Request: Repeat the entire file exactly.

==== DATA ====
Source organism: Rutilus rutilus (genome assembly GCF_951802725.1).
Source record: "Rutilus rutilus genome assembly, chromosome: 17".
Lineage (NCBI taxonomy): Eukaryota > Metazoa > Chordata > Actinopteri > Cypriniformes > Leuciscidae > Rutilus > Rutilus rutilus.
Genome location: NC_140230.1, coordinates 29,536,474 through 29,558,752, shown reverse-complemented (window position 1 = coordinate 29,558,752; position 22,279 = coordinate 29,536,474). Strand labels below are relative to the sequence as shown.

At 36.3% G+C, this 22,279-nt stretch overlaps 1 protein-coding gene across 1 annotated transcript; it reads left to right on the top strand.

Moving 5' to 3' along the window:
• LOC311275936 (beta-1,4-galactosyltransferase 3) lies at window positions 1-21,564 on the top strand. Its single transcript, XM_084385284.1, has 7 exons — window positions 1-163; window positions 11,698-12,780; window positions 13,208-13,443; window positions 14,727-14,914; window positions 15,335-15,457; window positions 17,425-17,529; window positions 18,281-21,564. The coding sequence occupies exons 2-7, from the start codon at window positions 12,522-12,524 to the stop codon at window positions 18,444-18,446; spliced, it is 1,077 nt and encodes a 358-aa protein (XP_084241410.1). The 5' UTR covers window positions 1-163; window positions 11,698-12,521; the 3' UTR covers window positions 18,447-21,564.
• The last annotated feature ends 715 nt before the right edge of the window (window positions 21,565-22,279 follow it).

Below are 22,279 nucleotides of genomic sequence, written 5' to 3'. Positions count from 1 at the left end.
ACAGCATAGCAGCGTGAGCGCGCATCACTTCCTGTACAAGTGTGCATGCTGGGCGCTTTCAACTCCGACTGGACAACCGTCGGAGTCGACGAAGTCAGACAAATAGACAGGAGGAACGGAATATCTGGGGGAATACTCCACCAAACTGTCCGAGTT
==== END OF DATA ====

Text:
Source organism: Rutilus rutilus (genome assembly GCF_951802725.1).
Source record: "Rutilus rutilus genome assembly, chromosome: 17".
Lineage (NCBI taxonomy): Eukaryota > Metazoa > Chordata > Actinopteri > Cypriniformes > Leuciscidae > Rutilus > Rutilus rutilus.
Genome location: NC_140230.1, coordinates 29,536,474 through 29,558,752, shown reverse-complemented (window position 1 = coordinate 29,558,752; position 22,279 = coordinate 29,536,474). Strand labels below are relative to the sequence as shown.

At 36.3% G+C, this 22,279-nt stretch overlaps 1 protein-coding gene across 1 annotated transcript; it reads left to right on the top strand.

Moving 5' to 3' along the window:
• LOC311275936 (beta-1,4-galactosyltransferase 3) lies at window positions 1-21,564 on the top strand. Its single transcript, XM_084385284.1, has 7 exons — window positions 1-163; window positions 11,698-12,780; window positions 13,208-13,443; window positions 14,727-14,914; window positions 15,335-15,457; window positions 17,425-17,529; window positions 18,281-21,564. The coding sequence occupies exons 2-7, from the start codon at window positions 12,522-12,524 to the stop codon at window positions 18,444-18,446; spliced, it is 1,077 nt and encodes a 358-aa protein (XP_084241410.1). The 5' UTR covers window positions 1-163; window positions 11,698-12,521; the 3' UTR covers window positions 18,447-21,564.
• The last annotated feature ends 715 nt before the right edge of the window (window positions 21,565-22,279 follow it).

Below are 22,279 nucleotides of genomic sequence, written 5' to 3'. Positions count from 1 at the left end.
ACAGCATAGCAGCGTGAGCGCGCATCACTTCCTGTACAAGTGTGCATGCTGGGCGCTTTCAACTCCGACTGGACAACCGTCGGAGTCGACGAAGTCAGACAAATAGACAGGAGGAACGGAATATCTGGGGGAATACTCCACCAAACTGTCCGAGTT